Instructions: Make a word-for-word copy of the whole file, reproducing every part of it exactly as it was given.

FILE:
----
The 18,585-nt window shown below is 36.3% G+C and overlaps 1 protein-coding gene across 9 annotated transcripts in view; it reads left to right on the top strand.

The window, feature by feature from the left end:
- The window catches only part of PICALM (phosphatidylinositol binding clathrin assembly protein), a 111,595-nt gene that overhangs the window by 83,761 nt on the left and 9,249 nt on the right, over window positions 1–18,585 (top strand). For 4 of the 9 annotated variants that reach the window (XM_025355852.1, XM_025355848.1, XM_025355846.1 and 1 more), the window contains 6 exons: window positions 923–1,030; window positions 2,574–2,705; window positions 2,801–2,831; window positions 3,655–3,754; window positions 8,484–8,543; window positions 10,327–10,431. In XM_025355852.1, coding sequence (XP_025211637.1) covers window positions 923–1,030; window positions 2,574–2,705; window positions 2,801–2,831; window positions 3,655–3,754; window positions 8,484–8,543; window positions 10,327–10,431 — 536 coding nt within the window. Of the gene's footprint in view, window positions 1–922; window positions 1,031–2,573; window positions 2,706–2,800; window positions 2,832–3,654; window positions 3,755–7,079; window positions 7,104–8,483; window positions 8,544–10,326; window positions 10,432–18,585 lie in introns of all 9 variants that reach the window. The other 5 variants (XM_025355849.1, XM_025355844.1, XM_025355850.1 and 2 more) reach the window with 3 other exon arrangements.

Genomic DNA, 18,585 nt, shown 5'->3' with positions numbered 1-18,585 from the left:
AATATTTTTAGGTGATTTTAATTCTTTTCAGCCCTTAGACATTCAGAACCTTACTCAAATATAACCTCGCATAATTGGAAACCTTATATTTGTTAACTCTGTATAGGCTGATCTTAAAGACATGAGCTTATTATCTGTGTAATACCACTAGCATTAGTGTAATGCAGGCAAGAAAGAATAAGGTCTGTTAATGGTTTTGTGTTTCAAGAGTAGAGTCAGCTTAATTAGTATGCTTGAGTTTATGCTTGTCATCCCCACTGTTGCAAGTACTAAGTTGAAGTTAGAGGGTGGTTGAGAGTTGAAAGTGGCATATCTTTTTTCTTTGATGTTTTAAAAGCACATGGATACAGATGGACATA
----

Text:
The 18,585-nt window shown below is 36.3% G+C and overlaps 1 protein-coding gene across 9 annotated transcripts in view; it reads left to right on the top strand.

The window, feature by feature from the left end:
- The window catches only part of PICALM (phosphatidylinositol binding clathrin assembly protein), a 111,595-nt gene that overhangs the window by 83,761 nt on the left and 9,249 nt on the right, over window positions 1–18,585 (top strand). For 4 of the 9 annotated variants that reach the window (XM_025355852.1, XM_025355848.1, XM_025355846.1 and 1 more), the window contains 6 exons: window positions 923–1,030; window positions 2,574–2,705; window positions 2,801–2,831; window positions 3,655–3,754; window positions 8,484–8,543; window positions 10,327–10,431. In XM_025355852.1, coding sequence (XP_025211637.1) covers window positions 923–1,030; window positions 2,574–2,705; window positions 2,801–2,831; window positions 3,655–3,754; window positions 8,484–8,543; window positions 10,327–10,431 — 536 coding nt within the window. Of the gene's footprint in view, window positions 1–922; window positions 1,031–2,573; window positions 2,706–2,800; window positions 2,832–3,654; window positions 3,755–7,079; window positions 7,104–8,483; window positions 8,544–10,326; window positions 10,432–18,585 lie in introns of all 9 variants that reach the window. The other 5 variants (XM_025355849.1, XM_025355844.1, XM_025355850.1 and 2 more) reach the window with 3 other exon arrangements.

Genomic DNA, 18,585 nt, shown 5'->3' with positions numbered 1-18,585 from the left:
AATATTTTTAGGTGATTTTAATTCTTTTCAGCCCTTAGACATTCAGAACCTTACTCAAATATAACCTCGCATAATTGGAAACCTTATATTTGTTAACTCTGTATAGGCTGATCTTAAAGACATGAGCTTATTATCTGTGTAATACCACTAGCATTAGTGTAATGCAGGCAAGAAAGAATAAGGTCTGTTAATGGTTTTGTGTTTCAAGAGTAGAGTCAGCTTAATTAGTATGCTTGAGTTTATGCTTGTCATCCCCACTGTTGCAAGTACTAAGTTGAAGTTAGAGGGTGGTTGAGAGTTGAAAGTGGCATATCTTTTTTCTTTGATGTTTTAAAAGCACATGGATACAGATGGACATA